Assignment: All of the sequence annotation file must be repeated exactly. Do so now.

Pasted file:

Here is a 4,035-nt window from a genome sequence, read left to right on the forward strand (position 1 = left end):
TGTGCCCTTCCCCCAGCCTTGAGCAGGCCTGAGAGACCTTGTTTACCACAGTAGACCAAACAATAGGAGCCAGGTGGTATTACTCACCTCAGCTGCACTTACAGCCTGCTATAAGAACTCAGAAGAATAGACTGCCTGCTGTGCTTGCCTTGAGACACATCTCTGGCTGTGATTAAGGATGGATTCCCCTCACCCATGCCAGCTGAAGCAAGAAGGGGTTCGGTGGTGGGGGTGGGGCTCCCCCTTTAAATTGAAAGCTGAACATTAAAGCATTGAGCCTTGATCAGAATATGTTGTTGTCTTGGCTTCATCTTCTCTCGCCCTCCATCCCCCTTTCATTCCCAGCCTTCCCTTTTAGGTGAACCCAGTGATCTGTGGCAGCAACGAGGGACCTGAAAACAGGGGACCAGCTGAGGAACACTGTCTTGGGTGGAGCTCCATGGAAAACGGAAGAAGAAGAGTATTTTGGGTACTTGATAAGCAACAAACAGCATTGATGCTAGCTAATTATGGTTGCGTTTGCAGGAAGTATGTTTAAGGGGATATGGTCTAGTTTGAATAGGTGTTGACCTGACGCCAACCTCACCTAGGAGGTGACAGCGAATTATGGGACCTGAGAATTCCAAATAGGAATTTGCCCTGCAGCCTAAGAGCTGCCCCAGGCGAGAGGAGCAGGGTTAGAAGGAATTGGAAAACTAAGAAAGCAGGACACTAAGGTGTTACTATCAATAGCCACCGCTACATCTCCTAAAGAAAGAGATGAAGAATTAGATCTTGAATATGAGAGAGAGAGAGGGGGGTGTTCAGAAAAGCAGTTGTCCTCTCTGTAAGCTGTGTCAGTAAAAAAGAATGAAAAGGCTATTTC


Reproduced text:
Here is a 4,035-nt window from a genome sequence, read left to right on the forward strand (position 1 = left end):
TGTGCCCTTCCCCCAGCCTTGAGCAGGCCTGAGAGACCTTGTTTACCACAGTAGACCAAACAATAGGAGCCAGGTGGTATTACTCACCTCAGCTGCACTTACAGCCTGCTATAAGAACTCAGAAGAATAGACTGCCTGCTGTGCTTGCCTTGAGACACATCTCTGGCTGTGATTAAGGATGGATTCCCCTCACCCATGCCAGCTGAAGCAAGAAGGGGTTCGGTGGTGGGGGTGGGGCTCCCCCTTTAAATTGAAAGCTGAACATTAAAGCATTGAGCCTTGATCAGAATATGTTGTTGTCTTGGCTTCATCTTCTCTCGCCCTCCATCCCCCTTTCATTCCCAGCCTTCCCTTTTAGGTGAACCCAGTGATCTGTGGCAGCAACGAGGGACCTGAAAACAGGGGACCAGCTGAGGAACACTGTCTTGGGTGGAGCTCCATGGAAAACGGAAGAAGAAGAGTATTTTGGGTACTTGATAAGCAACAAACAGCATTGATGCTAGCTAATTATGGTTGCGTTTGCAGGAAGTATGTTTAAGGGGATATGGTCTAGTTTGAATAGGTGTTGACCTGACGCCAACCTCACCTAGGAGGTGACAGCGAATTATGGGACCTGAGAATTCCAAATAGGAATTTGCCCTGCAGCCTAAGAGCTGCCCCAGGCGAGAGGAGCAGGGTTAGAAGGAATTGGAAAACTAAGAAAGCAGGACACTAAGGTGTTACTATCAATAGCCACCGCTACATCTCCTAAAGAAAGAGATGAAGAATTAGATCTTGAATATGAGAGAGAGAGAGGGGGGTGTTCAGAAAAGCAGTTGTCCTCTCTGTAAGCTGTGTCAGTAAAAAAGAATGAAAAGGCTATTTC